Oxford University Research Encyclopedia for Education to Publish Magana Education Findings

Research Matters 

It is a tremendous privilege and responsibility to teach students. It’s an even greater privilege and responsibility to teach current and future teachers and leaders. That’s why I’ve dedicated the last 35 years of my life to discovering, evaluating, and sharing the most reliable pathways for accelerating instructional quality and student achievement using modern methods and tools. I’ve published numerous research studies, scholarly articles, and books on the subject (with many more to come). All have been focused on the singular purpose of helping every student, teacher, and education leader realize their potential for transcendent learning. By that I mean to go above and beyond the expectations and limitations that bind us to the “Tell and Practice” model of instruction. The of students dutifully memorizing old knowledge has been a dangerous status quo of minimum proficiency and mechanistic compliance to surface learning. We can do so much better by following the guidance of the best available research findings.

I made the case in a previous post that education research matters. The reason it matters particularly in the digital age is that education systems are awash in evidence-free claims, promises, and outright fabrications. This begs the question, “Have our investments in #EdTech resulted in sufficient ROI? The preponderance of research evidence shows us the answer is a resounding, “No.”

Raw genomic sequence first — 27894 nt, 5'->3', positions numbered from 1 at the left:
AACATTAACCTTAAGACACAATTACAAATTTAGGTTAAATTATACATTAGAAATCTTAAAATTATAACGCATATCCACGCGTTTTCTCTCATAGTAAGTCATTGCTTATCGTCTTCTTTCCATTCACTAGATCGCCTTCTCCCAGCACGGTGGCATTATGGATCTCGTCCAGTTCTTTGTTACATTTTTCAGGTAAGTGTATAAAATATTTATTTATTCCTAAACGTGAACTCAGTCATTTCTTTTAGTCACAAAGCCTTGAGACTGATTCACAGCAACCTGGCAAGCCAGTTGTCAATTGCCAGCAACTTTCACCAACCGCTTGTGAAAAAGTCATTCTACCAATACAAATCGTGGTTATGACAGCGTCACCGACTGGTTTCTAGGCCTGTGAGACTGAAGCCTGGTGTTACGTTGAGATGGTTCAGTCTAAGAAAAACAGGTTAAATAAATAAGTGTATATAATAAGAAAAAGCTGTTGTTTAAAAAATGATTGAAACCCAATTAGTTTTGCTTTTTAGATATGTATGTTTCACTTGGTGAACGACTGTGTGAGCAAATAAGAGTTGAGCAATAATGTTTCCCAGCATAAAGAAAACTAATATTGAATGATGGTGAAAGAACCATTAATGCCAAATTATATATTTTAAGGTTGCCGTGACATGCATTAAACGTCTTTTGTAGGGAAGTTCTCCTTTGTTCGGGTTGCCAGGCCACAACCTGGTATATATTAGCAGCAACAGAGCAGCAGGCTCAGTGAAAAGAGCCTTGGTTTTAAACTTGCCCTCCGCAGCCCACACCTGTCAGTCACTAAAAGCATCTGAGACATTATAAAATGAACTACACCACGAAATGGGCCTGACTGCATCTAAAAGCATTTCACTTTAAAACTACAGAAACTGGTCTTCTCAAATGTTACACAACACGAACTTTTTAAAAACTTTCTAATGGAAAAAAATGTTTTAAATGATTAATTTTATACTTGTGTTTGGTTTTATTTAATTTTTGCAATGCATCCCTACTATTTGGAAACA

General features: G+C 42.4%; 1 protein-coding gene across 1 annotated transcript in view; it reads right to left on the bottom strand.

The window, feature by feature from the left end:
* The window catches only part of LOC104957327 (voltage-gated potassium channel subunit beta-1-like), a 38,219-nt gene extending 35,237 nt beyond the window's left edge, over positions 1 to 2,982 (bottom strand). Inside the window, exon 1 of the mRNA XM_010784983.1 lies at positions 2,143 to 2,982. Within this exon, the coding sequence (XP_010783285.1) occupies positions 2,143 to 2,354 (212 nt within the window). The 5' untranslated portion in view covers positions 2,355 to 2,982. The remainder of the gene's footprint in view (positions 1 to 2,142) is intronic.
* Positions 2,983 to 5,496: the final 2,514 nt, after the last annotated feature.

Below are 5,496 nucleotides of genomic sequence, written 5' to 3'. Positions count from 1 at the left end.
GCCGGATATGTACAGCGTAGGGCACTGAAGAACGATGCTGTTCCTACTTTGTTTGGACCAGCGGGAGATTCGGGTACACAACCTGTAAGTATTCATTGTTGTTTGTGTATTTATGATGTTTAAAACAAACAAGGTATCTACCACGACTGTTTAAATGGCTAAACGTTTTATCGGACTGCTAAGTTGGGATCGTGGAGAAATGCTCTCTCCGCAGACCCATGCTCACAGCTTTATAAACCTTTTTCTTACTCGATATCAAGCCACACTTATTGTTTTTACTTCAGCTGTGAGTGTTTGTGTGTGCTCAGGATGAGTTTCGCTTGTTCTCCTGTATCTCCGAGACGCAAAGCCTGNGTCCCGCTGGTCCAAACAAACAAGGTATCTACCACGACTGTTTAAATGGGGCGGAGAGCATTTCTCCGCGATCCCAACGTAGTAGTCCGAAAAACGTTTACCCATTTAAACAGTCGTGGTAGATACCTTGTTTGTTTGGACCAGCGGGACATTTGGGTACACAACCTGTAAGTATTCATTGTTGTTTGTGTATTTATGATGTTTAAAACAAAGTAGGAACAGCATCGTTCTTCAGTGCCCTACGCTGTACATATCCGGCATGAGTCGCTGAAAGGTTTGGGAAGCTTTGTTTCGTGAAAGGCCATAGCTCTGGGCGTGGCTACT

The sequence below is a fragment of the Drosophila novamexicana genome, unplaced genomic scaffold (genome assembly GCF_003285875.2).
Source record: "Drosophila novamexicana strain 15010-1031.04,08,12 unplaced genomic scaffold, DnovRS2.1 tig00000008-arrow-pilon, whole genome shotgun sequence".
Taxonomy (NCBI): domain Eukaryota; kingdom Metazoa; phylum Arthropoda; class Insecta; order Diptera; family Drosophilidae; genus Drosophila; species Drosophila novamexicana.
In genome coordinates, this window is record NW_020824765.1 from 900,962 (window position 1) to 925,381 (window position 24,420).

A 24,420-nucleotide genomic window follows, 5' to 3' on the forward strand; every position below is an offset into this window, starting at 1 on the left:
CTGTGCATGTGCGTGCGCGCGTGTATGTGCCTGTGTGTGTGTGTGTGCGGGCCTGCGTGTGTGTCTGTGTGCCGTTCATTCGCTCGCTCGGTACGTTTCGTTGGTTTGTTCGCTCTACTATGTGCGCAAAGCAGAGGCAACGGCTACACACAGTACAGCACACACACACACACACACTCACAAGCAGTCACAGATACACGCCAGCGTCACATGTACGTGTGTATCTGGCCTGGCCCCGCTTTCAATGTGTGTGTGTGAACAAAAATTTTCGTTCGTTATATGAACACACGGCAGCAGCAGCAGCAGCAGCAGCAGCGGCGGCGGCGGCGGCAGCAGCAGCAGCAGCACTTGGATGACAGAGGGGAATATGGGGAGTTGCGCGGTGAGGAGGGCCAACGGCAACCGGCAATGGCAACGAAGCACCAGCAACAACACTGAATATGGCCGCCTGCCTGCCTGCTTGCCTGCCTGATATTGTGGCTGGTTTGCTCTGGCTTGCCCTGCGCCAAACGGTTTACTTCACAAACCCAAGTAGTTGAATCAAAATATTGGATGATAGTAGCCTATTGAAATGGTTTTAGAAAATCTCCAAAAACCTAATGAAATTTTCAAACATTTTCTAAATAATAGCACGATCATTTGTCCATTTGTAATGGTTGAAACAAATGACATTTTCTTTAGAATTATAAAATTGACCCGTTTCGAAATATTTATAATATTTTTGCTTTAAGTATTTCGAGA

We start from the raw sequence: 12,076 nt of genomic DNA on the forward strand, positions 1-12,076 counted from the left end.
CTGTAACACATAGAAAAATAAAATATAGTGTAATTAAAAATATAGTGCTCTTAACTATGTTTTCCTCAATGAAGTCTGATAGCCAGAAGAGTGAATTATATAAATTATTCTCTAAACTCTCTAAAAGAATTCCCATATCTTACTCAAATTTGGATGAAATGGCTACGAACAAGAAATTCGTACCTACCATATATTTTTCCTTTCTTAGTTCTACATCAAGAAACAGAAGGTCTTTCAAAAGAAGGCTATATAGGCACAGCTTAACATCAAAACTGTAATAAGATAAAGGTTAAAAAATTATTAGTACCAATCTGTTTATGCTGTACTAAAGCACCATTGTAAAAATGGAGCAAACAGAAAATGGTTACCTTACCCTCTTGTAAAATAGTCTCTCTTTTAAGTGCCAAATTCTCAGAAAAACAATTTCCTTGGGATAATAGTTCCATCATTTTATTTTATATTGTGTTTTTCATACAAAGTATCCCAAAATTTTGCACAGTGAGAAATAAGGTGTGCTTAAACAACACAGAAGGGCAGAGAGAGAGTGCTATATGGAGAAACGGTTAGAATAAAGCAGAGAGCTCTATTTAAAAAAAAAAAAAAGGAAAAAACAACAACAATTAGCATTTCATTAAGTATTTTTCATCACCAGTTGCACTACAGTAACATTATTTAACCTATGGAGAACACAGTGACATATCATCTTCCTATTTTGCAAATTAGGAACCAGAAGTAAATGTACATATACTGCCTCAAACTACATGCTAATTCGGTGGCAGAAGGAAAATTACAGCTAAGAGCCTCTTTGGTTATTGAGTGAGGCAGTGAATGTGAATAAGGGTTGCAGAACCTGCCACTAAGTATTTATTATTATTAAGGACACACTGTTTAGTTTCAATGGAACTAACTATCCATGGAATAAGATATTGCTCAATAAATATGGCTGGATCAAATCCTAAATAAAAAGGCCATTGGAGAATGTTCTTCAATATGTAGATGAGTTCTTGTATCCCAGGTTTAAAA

But that is changing. In my book, Disruptive Classroom Technologies, I’ve developed a highly reliable pathway for doubling student academic achievement called the T3 Framework for Innovation. The strategies in the T3 Framework have an observed effect size of ES=1.6, which is equivalent to a quadrupling of student achievement; I’ll say that again: quadrupling student achievement (Haystead & Marzano, 2009; 2010; Haystead & Magana, 2013; Magana & Marzano, 2014; Magana & Marzano, 2015; Magana, 2016; Magana, 2017; Magana, 2018). 

Recently I’ve received the above notice that, after a rigorous peer review process,  my research findings underpinning the T3 Framework for Innovation were accepted into Oxford University’s inaugural online Research Encyclopedia for Education, or OREE. The article will be available in early 2019 and will be preceded by another blog post.

I am a simple teacher. To have my findings published by what is arguably the global pinnacle of scholarly research is a high honor that is both deeply humbling and gratifying. It is a testament to the gifts of knowledge I’ve gained from my students and teachers. It is also a testament to power of imagination: the epidemic of low-impact technology use is a wicked problem that matters to me; the solution I’ve found, after “failing better” for 35 years, began with imagining a world where student achievement is doubled. I dare you to imagine the same…


Dr. Sonny Magana is an award-winning teacher, best-selling author, and pioneering educational technology researcher. Sonny is a highly sought-after leadership consultant, keynote speaker, and instructional coach who helps educational systems around the world realize the power of transcendent learning. The author of numerous research studies and articles, Sonny’s newest book, Disruptive Classroom Technologies: A Framework for Innovation in Education, was recently published to wide international acclaim.

A tireless advocate for transcending the status quo, Sonny founded and served as Principal of Washington States first CyberSchool in 1996, a groundbreaking blended learning program that continues to meet the needs of at-risk students in Washington. He is a recipient of the prestigious Milken Family Foundation National Educator Award and the Governors Commendation for Educational Excellence.

An avid musician, yoga practitioner, and beekeeper, Sonny holds a bachelor of science degree from Stockton University, a master of education degree from City University (where he was honored with the Presidential Award for meritorious scholarship), an educational administration endorsement, and a doctorate in educational leadership from Seattle University.